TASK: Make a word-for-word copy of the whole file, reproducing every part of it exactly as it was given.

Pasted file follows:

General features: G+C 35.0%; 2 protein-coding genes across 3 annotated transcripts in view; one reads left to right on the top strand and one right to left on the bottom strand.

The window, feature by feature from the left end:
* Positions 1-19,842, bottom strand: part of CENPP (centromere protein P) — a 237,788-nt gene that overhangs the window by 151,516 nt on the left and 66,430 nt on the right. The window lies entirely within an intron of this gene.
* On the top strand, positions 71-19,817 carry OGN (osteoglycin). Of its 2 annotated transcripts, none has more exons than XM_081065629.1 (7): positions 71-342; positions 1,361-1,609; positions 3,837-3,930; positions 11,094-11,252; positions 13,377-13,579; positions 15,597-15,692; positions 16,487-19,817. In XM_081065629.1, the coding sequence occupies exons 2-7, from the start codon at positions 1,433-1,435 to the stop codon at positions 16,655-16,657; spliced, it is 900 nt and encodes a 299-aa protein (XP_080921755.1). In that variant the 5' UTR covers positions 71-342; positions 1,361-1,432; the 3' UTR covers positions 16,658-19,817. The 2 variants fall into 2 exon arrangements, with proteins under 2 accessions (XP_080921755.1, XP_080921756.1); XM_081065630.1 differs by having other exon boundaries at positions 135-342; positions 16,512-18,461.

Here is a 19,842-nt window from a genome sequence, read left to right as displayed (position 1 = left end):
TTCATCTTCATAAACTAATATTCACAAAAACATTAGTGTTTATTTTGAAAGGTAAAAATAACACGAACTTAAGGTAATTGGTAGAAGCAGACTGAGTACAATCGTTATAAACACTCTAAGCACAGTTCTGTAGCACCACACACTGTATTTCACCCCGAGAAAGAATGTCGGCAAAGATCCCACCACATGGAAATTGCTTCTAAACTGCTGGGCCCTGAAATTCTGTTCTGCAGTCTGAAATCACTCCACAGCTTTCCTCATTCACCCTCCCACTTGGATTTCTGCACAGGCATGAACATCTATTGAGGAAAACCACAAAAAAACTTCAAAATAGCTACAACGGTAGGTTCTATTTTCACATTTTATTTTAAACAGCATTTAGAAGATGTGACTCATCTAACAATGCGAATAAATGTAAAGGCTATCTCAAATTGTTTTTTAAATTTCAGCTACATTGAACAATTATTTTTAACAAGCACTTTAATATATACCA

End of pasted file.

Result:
General features: G+C 35.0%; 2 protein-coding genes across 3 annotated transcripts in view; one reads left to right on the top strand and one right to left on the bottom strand.

The window, feature by feature from the left end:
* Positions 1-19,842, bottom strand: part of CENPP (centromere protein P) — a 237,788-nt gene that overhangs the window by 151,516 nt on the left and 66,430 nt on the right. The window lies entirely within an intron of this gene.
* On the top strand, positions 71-19,817 carry OGN (osteoglycin). Of its 2 annotated transcripts, none has more exons than XM_081065629.1 (7): positions 71-342; positions 1,361-1,609; positions 3,837-3,930; positions 11,094-11,252; positions 13,377-13,579; positions 15,597-15,692; positions 16,487-19,817. In XM_081065629.1, the coding sequence occupies exons 2-7, from the start codon at positions 1,433-1,435 to the stop codon at positions 16,655-16,657; spliced, it is 900 nt and encodes a 299-aa protein (XP_080921755.1). In that variant the 5' UTR covers positions 71-342; positions 1,361-1,432; the 3' UTR covers positions 16,658-19,817. The 2 variants fall into 2 exon arrangements, with proteins under 2 accessions (XP_080921755.1, XP_080921756.1); XM_081065630.1 differs by having other exon boundaries at positions 135-342; positions 16,512-18,461.

Here is a 19,842-nt window from a genome sequence, read left to right as displayed (position 1 = left end):
TTCATCTTCATAAACTAATATTCACAAAAACATTAGTGTTTATTTTGAAAGGTAAAAATAACACGAACTTAAGGTAATTGGTAGAAGCAGACTGAGTACAATCGTTATAAACACTCTAAGCACAGTTCTGTAGCACCACACACTGTATTTCACCCCGAGAAAGAATGTCGGCAAAGATCCCACCACATGGAAATTGCTTCTAAACTGCTGGGCCCTGAAATTCTGTTCTGCAGTCTGAAATCACTCCACAGCTTTCCTCATTCACCCTCCCACTTGGATTTCTGCACAGGCATGAACATCTATTGAGGAAAACCACAAAAAAACTTCAAAATAGCTACAACGGTAGGTTCTATTTTCACATTTTATTTTAAACAGCATTTAGAAGATGTGACTCATCTAACAATGCGAATAAATGTAAAGGCTATCTCAAATTGTTTTTTAAATTTCAGCTACATTGAACAATTATTTTTAACAAGCACTTTAATATATACCA